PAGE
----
Jeff Kravitz/FilmMagic

Why Tracee Ellis Ross Still Deserves More As An Actress

In an alternate universe, Tracee Ellis Ross would be the biggest star in the world right now.

Her Voice

In an alternate universe – much fairer than the one we currently occupy – where Hollywood is a place that allows talent to actually flourish, Tracee Ellis Ross would be the biggest star in the world right now.

My mind struggles to think of anyone else that is as effortlessly funny, endlessly vibrant, and impossibly beautiful right now in Hollywood other than Ross. Of course, being the daughter of legendary Diana Ross certainly lends itself to her charisma. But it's the way she bursts out into a song. Her cackle that fills an entire room. Her smile that only rivals the sun with how bright it is.

If this was the '60s, Ross would give Hollywood comedic darling Carol Burnett a run for her money with the sheer breadth of her talent as an actress. I’m imagining Ross as the host of her own variety show where she’s singing, performing in sketches, and wearing an endless array of gowns.

I was too young during the initial run of Girlfriends. The Ross I fell in love with was not Ross as Joan Clayton – the high-strung yet sophisticated attorney – but instead, it was Ross the YouTuber. This was years after Girlfriends had been canceled and during the time when her acting career had briefly stalled, but proving she’s always ahead of the curve, Ross started making her own videos sharing hair care tips, beauty secrets, and moments with her rapping alter ego, T Murda.

Tracee was an influencer before being an influencer was a thing.

In 2014, the hit ABC comedy black-ish introduced Ross to a wider (whiter) audience as she played Rainbow “Bow” Johnson, the doctor and the matriarch of the Johnson family. It was this performance that would garner her the most awards praise and it was this performance that would bring her the most recognition from critics, talk show hosts, and magazines. Was it her best role? Debatable. Still, only Ross could elevate the overdone role of a woman whose primary function on a show is to support her husband and children into something bearable and even amusing.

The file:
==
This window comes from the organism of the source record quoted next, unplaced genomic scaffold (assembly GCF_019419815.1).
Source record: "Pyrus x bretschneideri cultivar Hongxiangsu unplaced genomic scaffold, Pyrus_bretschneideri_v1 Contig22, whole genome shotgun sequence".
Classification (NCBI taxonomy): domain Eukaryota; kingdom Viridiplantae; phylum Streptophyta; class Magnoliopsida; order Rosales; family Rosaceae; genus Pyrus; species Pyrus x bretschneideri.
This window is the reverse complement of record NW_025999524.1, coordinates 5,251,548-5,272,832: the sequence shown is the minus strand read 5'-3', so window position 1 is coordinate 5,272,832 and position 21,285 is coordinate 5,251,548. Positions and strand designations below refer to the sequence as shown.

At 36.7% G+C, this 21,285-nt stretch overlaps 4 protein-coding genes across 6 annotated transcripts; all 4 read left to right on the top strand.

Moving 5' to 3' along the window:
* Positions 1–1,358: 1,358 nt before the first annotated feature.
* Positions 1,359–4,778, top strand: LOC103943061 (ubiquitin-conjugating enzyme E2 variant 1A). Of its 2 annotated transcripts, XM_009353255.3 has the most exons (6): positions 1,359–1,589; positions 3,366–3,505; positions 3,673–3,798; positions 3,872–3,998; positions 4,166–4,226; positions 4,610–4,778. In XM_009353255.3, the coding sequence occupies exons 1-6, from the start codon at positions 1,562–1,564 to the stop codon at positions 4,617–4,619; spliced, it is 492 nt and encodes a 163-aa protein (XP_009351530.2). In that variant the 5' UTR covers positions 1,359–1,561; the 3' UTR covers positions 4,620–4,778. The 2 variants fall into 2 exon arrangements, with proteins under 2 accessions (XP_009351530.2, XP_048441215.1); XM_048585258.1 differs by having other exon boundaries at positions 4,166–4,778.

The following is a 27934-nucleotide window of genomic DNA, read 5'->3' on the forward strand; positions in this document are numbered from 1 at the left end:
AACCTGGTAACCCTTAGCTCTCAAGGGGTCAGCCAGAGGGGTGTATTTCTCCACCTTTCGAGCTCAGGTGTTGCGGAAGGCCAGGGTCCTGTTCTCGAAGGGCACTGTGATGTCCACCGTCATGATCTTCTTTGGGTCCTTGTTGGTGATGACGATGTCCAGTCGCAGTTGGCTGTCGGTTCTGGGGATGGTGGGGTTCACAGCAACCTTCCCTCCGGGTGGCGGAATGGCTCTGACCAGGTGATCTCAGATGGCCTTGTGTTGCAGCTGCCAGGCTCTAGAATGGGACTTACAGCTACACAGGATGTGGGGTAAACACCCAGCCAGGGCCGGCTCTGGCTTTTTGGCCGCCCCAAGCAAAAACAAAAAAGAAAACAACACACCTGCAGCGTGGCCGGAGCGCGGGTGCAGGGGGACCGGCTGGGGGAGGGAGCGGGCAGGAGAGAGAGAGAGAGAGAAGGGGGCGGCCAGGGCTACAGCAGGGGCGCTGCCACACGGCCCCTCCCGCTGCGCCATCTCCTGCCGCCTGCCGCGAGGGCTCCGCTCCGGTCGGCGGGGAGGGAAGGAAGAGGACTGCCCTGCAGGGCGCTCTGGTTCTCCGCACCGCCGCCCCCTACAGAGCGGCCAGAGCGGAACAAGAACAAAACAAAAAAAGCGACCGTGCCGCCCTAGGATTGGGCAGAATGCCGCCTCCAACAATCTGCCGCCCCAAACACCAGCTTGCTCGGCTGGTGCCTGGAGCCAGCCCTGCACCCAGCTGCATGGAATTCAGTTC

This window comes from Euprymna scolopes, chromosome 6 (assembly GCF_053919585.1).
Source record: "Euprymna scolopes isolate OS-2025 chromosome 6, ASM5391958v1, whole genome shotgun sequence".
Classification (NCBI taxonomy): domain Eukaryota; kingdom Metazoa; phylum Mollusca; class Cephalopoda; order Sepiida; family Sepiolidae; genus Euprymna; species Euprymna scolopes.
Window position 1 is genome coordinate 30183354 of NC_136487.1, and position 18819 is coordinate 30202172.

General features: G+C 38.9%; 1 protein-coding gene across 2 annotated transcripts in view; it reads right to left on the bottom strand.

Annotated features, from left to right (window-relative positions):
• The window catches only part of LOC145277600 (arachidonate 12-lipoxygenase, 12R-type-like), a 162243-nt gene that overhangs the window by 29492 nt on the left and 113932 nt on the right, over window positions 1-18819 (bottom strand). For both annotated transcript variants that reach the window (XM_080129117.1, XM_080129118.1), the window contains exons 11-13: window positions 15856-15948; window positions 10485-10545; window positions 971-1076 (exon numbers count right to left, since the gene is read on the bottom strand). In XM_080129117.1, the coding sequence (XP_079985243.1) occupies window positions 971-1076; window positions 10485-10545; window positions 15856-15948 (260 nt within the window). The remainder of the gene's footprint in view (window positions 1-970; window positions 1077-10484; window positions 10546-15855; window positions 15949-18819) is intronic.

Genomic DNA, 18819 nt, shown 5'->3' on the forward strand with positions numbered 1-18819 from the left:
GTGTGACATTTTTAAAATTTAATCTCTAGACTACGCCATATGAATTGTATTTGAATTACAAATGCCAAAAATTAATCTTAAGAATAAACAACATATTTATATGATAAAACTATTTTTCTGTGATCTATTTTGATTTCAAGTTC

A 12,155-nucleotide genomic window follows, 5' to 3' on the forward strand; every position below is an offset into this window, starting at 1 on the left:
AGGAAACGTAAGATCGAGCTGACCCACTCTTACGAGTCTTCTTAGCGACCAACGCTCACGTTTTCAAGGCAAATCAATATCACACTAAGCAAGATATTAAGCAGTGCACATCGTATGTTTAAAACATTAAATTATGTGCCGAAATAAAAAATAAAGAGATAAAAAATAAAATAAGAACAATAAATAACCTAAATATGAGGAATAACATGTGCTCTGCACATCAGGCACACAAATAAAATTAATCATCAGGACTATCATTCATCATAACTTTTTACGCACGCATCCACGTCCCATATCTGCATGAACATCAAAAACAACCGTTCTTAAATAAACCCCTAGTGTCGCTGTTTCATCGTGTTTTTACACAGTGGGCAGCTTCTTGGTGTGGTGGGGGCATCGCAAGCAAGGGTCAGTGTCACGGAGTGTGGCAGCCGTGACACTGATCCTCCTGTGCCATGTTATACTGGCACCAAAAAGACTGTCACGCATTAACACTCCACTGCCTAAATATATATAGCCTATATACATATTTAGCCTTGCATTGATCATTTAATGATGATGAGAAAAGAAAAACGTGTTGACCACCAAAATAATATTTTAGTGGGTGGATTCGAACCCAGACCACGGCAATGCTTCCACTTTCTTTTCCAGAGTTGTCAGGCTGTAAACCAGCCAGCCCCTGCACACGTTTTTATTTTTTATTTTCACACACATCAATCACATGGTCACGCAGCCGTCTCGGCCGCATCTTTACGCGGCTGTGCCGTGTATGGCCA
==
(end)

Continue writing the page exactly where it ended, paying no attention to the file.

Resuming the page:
Now, with the ending of the series, I’m giddy at the prospect of what Ross’ career will look like moving forward. In a recent interview with The Cut where she’s in conversation with the one and only Megan Thee Stallion, Ross speaks about owning her narrative saying, “By not letting other people’s ideas of me change my idea of myself. It means holding my own counsel and navigating my life on my compass, which is about my relationship with higher power, my relationship with those I trust and love. And then in terms of my career, it’s about saying what I want it to be.”

Already, the actress has the titular role in Jodie, the spin-off of the hit ‘90s cartoon Daria, lined up. I want to say the entertainment world is now Ross’ oyster, but knowing what Hollywood is has left me cynical. In my wildest dreams, I envision a career for Ross where she gets to be as effervescent on screen as she is off. Where she gets to play the love interest in a romantic comedy where her character is a fully realized person without a partner and romantic love just becomes a cherry on top.

I want her to play the eccentric but loveable character à la Maude from Harold and Maude. She could perform a one-woman show off-Broadway! She could play a good witch! She could play a wicked witch!

Tracee can and should be allowed to have it all. Give Tracee Ellis Ross the world, you cowards!

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Featured image by Jeff Kravitz/FilmMagic